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Government accepts our amendments to Bill aimed at curbing vivisection protests
Posted 1 April 2005
The Serious Organised Crime and Police Bill - which contains new measures aimed at protecting animal research establishments - received Royal Assent on Thursday 7th April 2005.
The good news is that, following 'emergency briefings' sent to members of the House of Lords, the Bill was significantly amended so as to reduce the possibility that peaceful protest activity will be outlawed.
Animal Aid, along with various other groups, including the British Union for the Abolition of Vivisection (BUAV) and Liberty, had sent dossiers to peers expressing concern that the new laws had the potential to criminalise peaceful and law-abiding protest activity, such as consumer boycotts. The influential Joint Committee on Human Rights reflected these concerns after it had scrutinised the Bill to ensure that it was compliant with the European Convention on Human Rights.
The Committee was particularly concerned that consumer boycotts could potentially amount to an offence under the new law, and it concluded that the law failed to satisfy the requirements of legal certainty and that it was, additionally, likely to amount to a disproportionate interference with the right to peaceful protest. The government's response was to amend the Bill, which now states that it will not be a criminal offence in itself to induce another person to break a lawful contract. This means that consumer boycott campaigns will not be affected.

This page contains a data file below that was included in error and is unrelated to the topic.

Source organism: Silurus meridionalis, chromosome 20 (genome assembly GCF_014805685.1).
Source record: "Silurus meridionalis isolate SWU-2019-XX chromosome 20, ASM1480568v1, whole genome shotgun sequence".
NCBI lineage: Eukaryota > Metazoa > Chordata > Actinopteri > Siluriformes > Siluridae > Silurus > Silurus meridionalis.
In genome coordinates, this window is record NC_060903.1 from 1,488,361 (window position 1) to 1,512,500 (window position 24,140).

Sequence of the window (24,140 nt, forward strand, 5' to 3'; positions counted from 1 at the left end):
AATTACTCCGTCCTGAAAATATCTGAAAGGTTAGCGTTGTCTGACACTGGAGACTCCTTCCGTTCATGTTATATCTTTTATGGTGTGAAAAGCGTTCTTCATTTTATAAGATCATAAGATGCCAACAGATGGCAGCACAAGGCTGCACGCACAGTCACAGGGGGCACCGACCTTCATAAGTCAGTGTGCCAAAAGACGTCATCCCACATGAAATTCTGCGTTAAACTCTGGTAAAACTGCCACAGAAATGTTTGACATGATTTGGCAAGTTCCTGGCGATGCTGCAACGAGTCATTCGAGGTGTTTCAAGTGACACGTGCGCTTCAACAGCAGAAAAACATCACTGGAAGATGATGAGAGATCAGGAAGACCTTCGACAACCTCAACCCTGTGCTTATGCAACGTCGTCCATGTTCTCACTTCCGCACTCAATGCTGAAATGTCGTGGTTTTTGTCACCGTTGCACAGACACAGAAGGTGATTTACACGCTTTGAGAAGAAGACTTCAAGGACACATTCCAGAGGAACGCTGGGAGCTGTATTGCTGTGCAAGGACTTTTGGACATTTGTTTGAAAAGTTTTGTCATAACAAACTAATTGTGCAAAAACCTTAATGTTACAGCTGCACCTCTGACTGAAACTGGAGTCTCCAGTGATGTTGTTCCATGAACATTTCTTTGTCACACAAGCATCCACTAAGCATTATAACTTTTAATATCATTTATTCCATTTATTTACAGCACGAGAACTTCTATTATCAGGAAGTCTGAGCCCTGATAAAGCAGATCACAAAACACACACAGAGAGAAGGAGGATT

Peaceful campaigns, such as the one we carried against the construction of a primate research laboratory at Cambridge University, should also be unaffected by the new statute.
The amendment is something of an achievement both for ourselves and the BUAV. It ought to ensure that groups who protest peacefully and within the law do not run the risk of criminal prosecution. However, the new measures still give cause for serious concern. They are very broadly drafted and could still criminalise ordinary forms of protest activity such as the handing out of leaflets and speaking on a megaphone. Although the government has stated that its intention is not to ban peaceful protest, this is not reflected in the legislation itself, which continues the steady erosion in recent years of our hard-fought civil liberties.
By Simon Dally, who has provided legal representation for animal rights campaigners.
A more detailed assessment of the Serious Organised Crime and Police Act will follow. For our original briefing see the Joint Committee on Human Rights report >>